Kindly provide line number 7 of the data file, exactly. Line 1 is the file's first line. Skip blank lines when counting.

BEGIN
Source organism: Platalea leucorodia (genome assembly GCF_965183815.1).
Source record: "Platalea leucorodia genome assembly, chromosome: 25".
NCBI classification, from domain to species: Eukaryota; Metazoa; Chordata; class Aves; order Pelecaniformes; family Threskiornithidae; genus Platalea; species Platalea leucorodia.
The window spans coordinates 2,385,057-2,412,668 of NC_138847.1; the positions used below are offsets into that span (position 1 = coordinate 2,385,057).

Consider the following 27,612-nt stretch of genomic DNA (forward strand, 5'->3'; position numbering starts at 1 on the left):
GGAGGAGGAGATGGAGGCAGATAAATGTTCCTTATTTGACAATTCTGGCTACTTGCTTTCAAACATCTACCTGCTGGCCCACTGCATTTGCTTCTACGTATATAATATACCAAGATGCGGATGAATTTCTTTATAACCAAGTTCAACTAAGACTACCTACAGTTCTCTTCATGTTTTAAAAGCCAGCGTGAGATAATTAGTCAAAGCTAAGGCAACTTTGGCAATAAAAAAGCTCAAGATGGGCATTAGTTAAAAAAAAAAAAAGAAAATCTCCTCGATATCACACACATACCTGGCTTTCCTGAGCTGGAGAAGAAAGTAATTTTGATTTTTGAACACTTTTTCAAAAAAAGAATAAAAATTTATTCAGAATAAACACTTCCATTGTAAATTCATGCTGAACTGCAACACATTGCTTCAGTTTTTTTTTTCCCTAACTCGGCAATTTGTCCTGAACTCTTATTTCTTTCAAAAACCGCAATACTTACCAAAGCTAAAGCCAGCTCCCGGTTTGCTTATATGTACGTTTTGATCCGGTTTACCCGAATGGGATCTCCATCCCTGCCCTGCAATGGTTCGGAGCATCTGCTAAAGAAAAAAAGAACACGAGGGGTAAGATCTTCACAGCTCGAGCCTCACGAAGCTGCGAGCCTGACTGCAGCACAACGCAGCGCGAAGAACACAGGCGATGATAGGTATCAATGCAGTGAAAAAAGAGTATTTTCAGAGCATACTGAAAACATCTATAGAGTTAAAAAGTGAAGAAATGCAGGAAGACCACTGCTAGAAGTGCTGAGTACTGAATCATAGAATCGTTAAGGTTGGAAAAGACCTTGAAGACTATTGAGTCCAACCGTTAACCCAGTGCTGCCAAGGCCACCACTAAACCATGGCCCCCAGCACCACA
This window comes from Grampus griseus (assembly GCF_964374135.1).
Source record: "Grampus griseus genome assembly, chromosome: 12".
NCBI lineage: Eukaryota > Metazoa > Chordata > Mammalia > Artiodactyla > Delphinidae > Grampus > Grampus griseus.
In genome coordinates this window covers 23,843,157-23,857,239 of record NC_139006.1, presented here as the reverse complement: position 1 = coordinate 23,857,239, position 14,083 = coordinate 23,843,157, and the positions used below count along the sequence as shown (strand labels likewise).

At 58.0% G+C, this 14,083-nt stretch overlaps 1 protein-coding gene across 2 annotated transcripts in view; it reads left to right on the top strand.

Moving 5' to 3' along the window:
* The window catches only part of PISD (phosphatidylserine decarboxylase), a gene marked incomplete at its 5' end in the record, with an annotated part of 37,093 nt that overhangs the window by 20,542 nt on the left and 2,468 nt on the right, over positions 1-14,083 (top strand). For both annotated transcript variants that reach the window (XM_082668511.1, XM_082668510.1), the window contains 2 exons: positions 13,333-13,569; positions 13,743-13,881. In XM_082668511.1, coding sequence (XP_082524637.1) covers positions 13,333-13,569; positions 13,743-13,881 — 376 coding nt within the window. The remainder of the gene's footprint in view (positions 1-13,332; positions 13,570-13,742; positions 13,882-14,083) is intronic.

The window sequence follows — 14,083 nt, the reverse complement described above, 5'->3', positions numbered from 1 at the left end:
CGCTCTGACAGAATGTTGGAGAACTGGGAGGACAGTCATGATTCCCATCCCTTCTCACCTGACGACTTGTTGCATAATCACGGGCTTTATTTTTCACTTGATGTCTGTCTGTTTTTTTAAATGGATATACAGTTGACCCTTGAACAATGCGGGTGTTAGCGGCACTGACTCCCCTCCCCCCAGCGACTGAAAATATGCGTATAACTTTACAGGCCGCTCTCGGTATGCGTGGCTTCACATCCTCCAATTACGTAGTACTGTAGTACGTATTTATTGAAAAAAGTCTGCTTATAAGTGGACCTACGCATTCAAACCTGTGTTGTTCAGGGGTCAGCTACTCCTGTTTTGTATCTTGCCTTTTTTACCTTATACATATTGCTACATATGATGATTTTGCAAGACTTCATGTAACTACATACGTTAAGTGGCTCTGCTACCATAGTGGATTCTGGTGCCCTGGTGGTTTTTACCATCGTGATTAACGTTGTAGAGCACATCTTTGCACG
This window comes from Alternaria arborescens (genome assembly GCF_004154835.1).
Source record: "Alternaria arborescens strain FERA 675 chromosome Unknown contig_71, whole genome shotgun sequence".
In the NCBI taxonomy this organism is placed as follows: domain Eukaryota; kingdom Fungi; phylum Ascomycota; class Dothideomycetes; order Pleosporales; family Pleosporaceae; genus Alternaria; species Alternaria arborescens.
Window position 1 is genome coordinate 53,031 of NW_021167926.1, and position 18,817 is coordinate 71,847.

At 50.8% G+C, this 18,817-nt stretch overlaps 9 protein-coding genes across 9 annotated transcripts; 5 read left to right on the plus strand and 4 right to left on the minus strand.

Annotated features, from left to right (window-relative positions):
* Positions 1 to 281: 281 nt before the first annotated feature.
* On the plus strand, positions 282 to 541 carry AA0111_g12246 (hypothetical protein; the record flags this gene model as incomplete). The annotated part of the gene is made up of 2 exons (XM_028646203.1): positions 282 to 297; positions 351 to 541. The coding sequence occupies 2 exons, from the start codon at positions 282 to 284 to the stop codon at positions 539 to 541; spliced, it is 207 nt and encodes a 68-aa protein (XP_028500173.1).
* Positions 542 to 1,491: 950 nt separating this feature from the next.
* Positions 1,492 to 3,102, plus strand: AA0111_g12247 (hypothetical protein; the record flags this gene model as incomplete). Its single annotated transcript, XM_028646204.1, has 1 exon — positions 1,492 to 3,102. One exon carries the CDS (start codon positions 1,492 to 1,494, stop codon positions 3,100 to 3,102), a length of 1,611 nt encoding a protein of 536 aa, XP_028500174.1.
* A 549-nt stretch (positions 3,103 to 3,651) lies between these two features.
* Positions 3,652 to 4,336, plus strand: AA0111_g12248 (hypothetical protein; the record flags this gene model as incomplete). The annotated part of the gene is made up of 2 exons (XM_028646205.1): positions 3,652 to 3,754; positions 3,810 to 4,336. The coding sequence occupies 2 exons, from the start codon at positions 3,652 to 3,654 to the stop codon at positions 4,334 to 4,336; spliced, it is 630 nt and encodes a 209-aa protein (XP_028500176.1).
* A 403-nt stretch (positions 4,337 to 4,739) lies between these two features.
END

This window comes from Grampus griseus (assembly GCF_964374135.1).